Dr M responds to royal jab, prepared to face lese majeste charge

Modified 17 Jan 2017, 10:47 am

Dr Mahathir Mohamad has penned a letter in response to Johor ruler Sultan Ibrahim Sultan Iskandar, who accused the former prime minister of crossing the line with his remarks.

In an exclusive interview with The Star, the sultan challenged Mahathir to show Johor the big investors from Arab countries, Australia or the United States “instead of China bashing”.

Mahathir, in a letter published in page 33 of the The Star's letter section today, said he is not sure if it is true whether the sultan issued a challenge to him, or if the English daily had interpreted the ruler's remarks as such.

“But unless HRH (His Royal Highness) denies he is challenging me, I will take the report of The Star as the truth,” he said, adding that he was also in a disadvantaged position.

“While people can say what they like about me, and I welcome their freedom to say so, I hope that in responding to HRH's challenge I will not be arrested and jailed without trial.

“If it is with trial, I welcome the arrest,” he added.

Mahathir claimed that his statement, which incurred the wrath of Sultan Ismail, was nothing more than repeating a report by Bloomberg with regard to the development projects in Johor.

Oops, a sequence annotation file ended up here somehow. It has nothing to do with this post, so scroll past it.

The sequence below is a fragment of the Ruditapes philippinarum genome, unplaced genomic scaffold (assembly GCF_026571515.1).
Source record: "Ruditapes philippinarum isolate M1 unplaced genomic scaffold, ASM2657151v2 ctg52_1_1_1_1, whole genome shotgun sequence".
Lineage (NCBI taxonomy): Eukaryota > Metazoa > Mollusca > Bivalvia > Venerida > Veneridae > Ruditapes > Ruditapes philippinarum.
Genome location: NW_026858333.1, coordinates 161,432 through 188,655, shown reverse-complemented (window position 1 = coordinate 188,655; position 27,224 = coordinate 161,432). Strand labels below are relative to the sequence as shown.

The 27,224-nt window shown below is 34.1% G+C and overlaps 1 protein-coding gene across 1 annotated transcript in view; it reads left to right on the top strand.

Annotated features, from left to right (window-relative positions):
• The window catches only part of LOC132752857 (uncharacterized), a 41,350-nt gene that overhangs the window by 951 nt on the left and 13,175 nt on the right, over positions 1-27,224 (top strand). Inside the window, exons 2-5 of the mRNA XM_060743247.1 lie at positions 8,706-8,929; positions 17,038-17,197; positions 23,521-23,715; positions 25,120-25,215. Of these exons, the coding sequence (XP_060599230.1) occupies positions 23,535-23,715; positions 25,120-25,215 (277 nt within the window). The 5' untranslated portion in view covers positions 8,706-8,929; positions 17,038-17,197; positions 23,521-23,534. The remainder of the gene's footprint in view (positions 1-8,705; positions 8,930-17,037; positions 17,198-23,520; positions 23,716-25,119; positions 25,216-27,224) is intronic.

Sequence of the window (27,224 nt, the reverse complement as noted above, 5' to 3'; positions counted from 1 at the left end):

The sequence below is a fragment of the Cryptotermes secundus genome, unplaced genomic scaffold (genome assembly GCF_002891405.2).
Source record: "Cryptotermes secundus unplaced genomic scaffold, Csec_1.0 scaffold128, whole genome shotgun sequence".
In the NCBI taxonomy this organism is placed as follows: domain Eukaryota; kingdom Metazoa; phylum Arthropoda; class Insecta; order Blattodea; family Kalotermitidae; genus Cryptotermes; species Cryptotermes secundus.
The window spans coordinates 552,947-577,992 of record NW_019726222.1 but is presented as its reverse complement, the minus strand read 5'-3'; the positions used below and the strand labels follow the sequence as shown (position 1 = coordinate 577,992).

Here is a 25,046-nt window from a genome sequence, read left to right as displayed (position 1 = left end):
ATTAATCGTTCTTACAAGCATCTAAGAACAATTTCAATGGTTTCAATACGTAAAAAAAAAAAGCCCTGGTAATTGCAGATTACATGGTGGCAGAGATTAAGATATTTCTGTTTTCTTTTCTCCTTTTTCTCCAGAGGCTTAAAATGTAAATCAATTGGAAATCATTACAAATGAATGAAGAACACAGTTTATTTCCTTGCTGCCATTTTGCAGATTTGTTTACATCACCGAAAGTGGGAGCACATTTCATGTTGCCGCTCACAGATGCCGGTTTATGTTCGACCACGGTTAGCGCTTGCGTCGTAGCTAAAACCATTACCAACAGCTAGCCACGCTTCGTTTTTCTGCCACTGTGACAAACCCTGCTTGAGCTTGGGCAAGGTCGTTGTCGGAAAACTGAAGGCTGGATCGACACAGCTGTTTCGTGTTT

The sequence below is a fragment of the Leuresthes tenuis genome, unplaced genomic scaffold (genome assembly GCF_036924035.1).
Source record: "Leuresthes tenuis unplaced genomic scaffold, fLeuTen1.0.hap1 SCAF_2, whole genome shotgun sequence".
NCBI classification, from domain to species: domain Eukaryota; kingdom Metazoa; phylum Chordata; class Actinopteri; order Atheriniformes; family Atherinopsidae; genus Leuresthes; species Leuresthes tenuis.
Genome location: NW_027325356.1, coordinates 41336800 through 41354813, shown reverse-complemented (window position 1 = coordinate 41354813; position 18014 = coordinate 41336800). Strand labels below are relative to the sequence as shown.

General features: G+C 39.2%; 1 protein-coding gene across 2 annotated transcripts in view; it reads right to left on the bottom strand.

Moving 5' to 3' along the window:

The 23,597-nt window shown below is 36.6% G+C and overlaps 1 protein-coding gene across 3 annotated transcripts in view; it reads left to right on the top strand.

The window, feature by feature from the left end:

“What did Bloomberg say in its report on Nov 22 last year?

“It said that a China Chinese company will build Forest City in JB, which can accommodate 700,000. It went on to say that planeloads of China Chinese are being flown in to view the man-sized model (with pictures) and they have and will buy most of the properties in Forest City.

“I doubt if many Johor Malays and Chinese are buying or going to buy these apartments. There just aren’t that many Malaysians to buy all these properties.

Bloomberg, in the same report, mentioned 60 other developments similar to Forest City, and these are also being sold to mainland Chinese,” he added.

'Part of Johor now a foreign country'

Looking back to 1819, Mahathir said when Sultan Ali of Johor did not lease Singapore to the British, the Temenggong signed the lease.

“And look at Singapore today. A part of Johor is now a foreign country – well developed no doubt, but a foreign country,” he added.

Mahathir pointed out that there would be more than a million foreigners living in JB Forest City and the 60 other developments.

While these new places would not become a foreign country, he said, they would have an inordinate percentage of foreign people.

“If they stay long enough, they will be entitled to become citizens of Malaysia,” he added.

Mahathir conceded that while he promoted foreign direct investment, it was not about buying land in Malaysia, developing them and selling them to foreigners who will stay here.

“FDI is about investment in the manufacturing industry. Malaysian companies will construct the buildings and Malaysians will work in the industries. They will acquire skills and start their own manufacturing business.